It is time again to look across to Nihon or the land of the rising sun. On the one hand it is getting ready to stage the Olympics and on the other there are a rising number of Covid-19 cases. Switching to the economics Japan must be having a wry smile at the various “tapering” debates as it has been there so many times. I stopped counting on the 19th version of QE and that was a while ago now. They must also be a little bemused if they look south to New Zealand which looks to be planning some interest-rate rises.
Meanwhile the Bank of Japan continues on the same path. On Friday we got its latest announcement and as well as keeping the -0.1% interest-rate we were told this.
The long-term interest rate:
The Bank will purchase a necessary amount of Japanese government bonds (JGBs) without setting an upper limit so that 10-year JGB yields will remain at around zero percent.
The reason I pint this out is that it has turned into an interest-rate rise of sorts, or to be more specific that 0% target stops Japanese Government Bonds from rallying past that point. This morning it was at 0.01%. This means that it has missed out on the yield falls we have seen elsewhere with the US ten-year falling by around half a point. If we switch to Germany it looked back in late May that its benchmark yield might be on its way to positive territory again is now -0.36% as I type this. This is awkward because you are doing QE because you believe lower yields give the economy a boost but then you stop the yields from falling further. Meanwhile you continue to buy JGBs on a grand scale.
In terms of the money supply the Bank of Japan has been pumping things up.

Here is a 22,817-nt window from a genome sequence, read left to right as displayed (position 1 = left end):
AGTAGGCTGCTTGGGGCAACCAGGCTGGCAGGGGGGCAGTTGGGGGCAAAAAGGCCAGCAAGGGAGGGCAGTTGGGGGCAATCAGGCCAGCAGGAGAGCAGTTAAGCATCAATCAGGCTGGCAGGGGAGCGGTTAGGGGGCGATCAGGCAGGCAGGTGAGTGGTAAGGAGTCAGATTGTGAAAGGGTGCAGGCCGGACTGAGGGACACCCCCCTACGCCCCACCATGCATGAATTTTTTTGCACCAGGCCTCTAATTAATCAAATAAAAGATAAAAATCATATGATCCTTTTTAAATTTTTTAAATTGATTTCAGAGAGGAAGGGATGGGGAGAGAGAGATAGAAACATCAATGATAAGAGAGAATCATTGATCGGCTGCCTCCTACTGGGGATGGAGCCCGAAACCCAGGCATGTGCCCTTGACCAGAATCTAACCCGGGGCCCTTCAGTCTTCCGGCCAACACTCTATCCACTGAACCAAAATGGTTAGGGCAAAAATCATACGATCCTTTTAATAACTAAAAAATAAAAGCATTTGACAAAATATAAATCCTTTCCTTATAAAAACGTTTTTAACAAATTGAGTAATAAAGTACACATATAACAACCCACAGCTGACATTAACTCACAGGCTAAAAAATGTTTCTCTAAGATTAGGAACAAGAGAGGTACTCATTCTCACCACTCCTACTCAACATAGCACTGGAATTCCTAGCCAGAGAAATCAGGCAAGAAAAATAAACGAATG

The year-on-year rate of change in the monetary
base has been positive at around 20 percent, and
its amount outstanding as of end-June was 660
trillion yen, of which the ratio to nominal GDP was
121 percent.21 The year-on-year rate of increase
in the money stock (M2) has been at around 6
percent, mainly reflecting an increase in fiscal
spending and a past rise in bank lending.
But as you can see the impulse fades considerably even before it hits measures which are influenced by the real economy.
Many countries are facing an inflation scare with the debate being how long it will last? Not Japan.
The year-on-year rate of change in the CPI (all
items less fresh food) has been at around 0
percent recently due to a rise in energy prices,
You may note that it has taken a rise in energy prices to get things to zero and zero is essentially what we have observed throughout the “lost decade” period. As someone who has a mobile phone contract which rises every year this seems typically Japanese.
a reduction in mobile phone charges.
If we drill deeper into the situation we see something else which is Japanese and here is the Bank of Japan explanation.
In the cases of the United States
and Europe, the output prices indices have
exhibited remarkable increases in tandem with
the escalation of the delivery delay indices.
As we have observed costs have risen and we tend to respond by raising prices but behaviour in Japan is different.
On the other hand, in the case of Japan, although
both the delivery delay index and the output
prices index have increased, the recent degree of
increase for both indices has been limited
compared with that in the United States and
Why is that?
The relatively small degree of rise in Japan’s
output prices index may be partly attributable to
Japanese firms’ strong tendency, at least in the